Hormone Therapy: What Is It and How Does It Work?

Jenna Hilton
June 26, 2024

Hormonal imbalances can lead to a range of health issues and long-term medical conditions. Hormone therapy is a highly versatile solution that can effectively alleviate the symptoms and reduce or stop unwanted hormonal changes.

‌This article explains what hormone therapy is and how different treatments restore optimal hormonal values for a healthier life.

Hormone Therapy: What Is It and How Does It Work?

What Is Hormone Therapy?

‌Hormone therapy, or hormone replacement therapy (HRT), involves the use of medication to replace deficient hormones such as estrogen, progesterone, and testosterone.

HRT addresses hormonal imbalances and can lessen menopausal symptoms, alleviate discomfort associated with low testosterone, relieve symptoms of hormone-related cancers, treat adrenal insufficiency, and help transgender individuals during their medical transition process.

A healthcare provider will carefully evaluate individual suitability for hormone therapy to determine if the benefits outweigh the potential risks. Depending on the treatment goals and patient’s preferences, hormone therapy can be administered orally or through gels, patches, creams, and injections.

Types of Hormone Therapy

‌Based on the desired effect, administration method, and recommended dosing, we can distinguish two types of hormone therapy:

  1. Systemic hormone therapy – The treatment involves a higher-dose medication that enters the bloodstream to affect the entire body. It may be applied in pills, skin patches, rings, gel, cream, or spray. It effectively treats various systemic conditions and alleviates severe menopausal symptoms. However, it may cause more side effects, requiring close medical supervision.
  2. Local (non-systemic) hormone therapy – Localized treatment involves the use of lower hormonal doses that target specific body areas, such as the vaginal area. Low-dose vaginal estrogen comes in the form of creams, tablets, or rings. It reduces the risk of broader side effects associated with systemic estrogen and is typically prescribed to patients with mild vaginal or urinary menopausal symptoms.

Hormone therapy can be subcategorized based on the type of hormone it replaces. Read the list below to learn about the most common hormone replacement therapies, their benefits, and risks.

Bioidentical Hormone Replacement Therapy (BHRT)

Bioidentical hormone replacement therapy (BHRT) treats hormonal deficiencies using hormones whose chemical structure is identical to naturally occurring human hormones. BHRT may contain estrogen, progesterone, and smaller amounts of testosterone. Depending on the type of hormones, it can also be classified as estrogen therapy (ET) or combined estrogen-progesterone therapy (EPT).

BHRT is most often used to address perimenopausal and menopausal hormonal imbalances and alleviate symptoms such as sweating, vaginal discomfort, low sex drive, brain fog, and mood swings.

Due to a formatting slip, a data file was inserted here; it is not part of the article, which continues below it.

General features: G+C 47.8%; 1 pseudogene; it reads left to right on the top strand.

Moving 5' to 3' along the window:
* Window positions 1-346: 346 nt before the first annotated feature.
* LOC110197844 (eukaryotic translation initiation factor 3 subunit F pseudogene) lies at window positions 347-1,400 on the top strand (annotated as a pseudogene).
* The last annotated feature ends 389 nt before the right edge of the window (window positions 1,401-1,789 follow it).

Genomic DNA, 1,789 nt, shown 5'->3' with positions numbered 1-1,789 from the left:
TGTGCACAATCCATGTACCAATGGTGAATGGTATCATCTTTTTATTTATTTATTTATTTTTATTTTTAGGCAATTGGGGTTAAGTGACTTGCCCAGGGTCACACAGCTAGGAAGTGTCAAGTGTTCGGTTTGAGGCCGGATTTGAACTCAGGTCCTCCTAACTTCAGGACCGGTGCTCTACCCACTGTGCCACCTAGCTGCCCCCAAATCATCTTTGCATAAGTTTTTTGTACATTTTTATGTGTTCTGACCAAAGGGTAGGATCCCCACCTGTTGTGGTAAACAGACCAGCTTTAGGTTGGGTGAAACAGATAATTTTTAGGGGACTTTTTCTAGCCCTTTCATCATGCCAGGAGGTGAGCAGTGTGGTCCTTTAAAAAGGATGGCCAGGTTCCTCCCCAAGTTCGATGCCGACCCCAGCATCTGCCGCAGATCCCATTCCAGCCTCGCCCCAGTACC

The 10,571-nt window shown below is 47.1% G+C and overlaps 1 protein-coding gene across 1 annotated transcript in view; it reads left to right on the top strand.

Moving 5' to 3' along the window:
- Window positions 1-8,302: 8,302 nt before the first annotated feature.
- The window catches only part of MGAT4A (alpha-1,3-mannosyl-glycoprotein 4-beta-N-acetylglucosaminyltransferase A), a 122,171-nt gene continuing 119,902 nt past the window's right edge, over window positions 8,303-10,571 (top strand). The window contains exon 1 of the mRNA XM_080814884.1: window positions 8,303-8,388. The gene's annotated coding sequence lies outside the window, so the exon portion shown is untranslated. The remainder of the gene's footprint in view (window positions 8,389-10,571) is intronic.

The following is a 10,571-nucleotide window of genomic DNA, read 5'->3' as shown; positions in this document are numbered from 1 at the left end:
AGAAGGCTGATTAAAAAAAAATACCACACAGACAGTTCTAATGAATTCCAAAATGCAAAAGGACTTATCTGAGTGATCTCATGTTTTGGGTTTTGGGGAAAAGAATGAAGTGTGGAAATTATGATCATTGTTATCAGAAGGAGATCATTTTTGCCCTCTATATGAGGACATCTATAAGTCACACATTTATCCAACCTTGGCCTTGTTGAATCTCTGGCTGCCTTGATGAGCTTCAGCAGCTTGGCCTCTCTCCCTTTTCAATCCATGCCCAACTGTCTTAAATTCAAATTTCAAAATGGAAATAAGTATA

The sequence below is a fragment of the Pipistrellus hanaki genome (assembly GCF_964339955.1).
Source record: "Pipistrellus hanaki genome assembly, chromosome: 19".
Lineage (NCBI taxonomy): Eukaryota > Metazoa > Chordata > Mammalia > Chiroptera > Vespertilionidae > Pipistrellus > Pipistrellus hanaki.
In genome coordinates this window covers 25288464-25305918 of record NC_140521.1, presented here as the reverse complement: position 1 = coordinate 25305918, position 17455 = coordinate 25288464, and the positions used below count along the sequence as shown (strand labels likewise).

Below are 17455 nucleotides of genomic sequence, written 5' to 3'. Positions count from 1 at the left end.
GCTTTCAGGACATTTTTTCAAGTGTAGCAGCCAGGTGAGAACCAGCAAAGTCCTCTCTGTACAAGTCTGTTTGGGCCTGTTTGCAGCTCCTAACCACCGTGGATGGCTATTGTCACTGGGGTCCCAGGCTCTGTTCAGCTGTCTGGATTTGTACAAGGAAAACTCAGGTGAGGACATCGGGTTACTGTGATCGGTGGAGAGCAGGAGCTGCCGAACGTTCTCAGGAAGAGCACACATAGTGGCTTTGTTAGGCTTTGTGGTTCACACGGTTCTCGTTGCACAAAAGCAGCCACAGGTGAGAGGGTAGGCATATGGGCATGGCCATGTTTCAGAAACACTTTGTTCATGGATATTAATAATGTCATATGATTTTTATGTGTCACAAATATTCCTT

Note: Learn the differences between perimenopause and menopause.

Testosterone Replacement Therapy (TRT)

Testosterone therapy is designed to mitigate symptoms of male hypogonadism and testosterone deficiency associated with a medical condition. It is not FDA-approved for restoring low testosterone levels caused by aging in otherwise healthy adults.

TRT has numerous benefits and helps manage symptoms such as weight fluctuations, reduced sex drive, poor sleep, or fatigue caused by low testosterone levels.

TRT for women is an off-label treatment that may help alleviate menopausal symptoms.

Note: Read about how testosterone increases energy.

Hormone Treatment for Infertility

Couples struggling to conceive frequently undergo hormonal treatments under medical supervision. The treatment includes various medications and interventions that stimulate reproductive hormones and increase the chance of conception.

Female fertility hormone treatment typically includes:

  • Oral medication with follicle-stimulating hormone (FSH) and luteinizing hormone (LH).
  • Drugs that block estrogen and stimulate gonadotropin-releasing hormone (GnRH), FSH, and LH to trigger ovulation.
  • HCG injections (human chorionic gonadotropin) for the growth and release of a mature egg.
  • Progesterone vaginal tablets and supplements to prepare the uterine lining for fertilization.
  • Estrogen therapy in the form of oral tablets, patches, and gel to regulate the menstrual cycle and support the development of the uterine lining.
  • Metformin treatment for women diagnosed with insulin resistance and polycystic ovary syndrome (PCOS).

Male fertility hormone treatment includes the following:

  • HCG injections (human chorionic gonadotropin) to increase sperm count.
  • Follicle-stimulating hormone (FSH) injections to directly stimulate the testes to produce sperm.
  • Gonadotropin-releasing hormone (GnHR) administered via injection, nasal spray, or subcutaneous pump, helps to stimulate the release of LH and FSH, which encourage the testes to produce testosterone and sperm.
  • Testosterone replacement may be used in certain cases (hypogonadism) but is generally during avoided fertility treatment because it can decrease sperm count.

Therapies for Hormone-Related Cancer

Hormone therapies can also help relieve symptoms of hormone-related cancers by altering hormonal values that fuel cancer cells. These therapies block, alter, or slow hormonal activities responsible for cancer cell proliferation and are typically prescribed to prostate or breast cancer patients because both conditions depend on sex hormones to grow.

This type of therapy is considered a systemic hormonal treatment as it targets hormones that circulate throughout the entire body. In severe cases, it may include surgery to remove hormone-producing organs.

Hormone Treatments for Transgender Individuals

Hormone therapies help gender-nonconforming individuals align their physical characteristics to their gender identity by changing hormonal values. They work by inducing the desired secondary sex characteristics and suppressing undesired ones.

There are two types of gender-affirming hormone therapies:

  1. Feminizing hormone therapy – It triggers the development of female secondary sex characteristics by supplying estrogen and progestin and using anti-androgens to suppress testosterone production.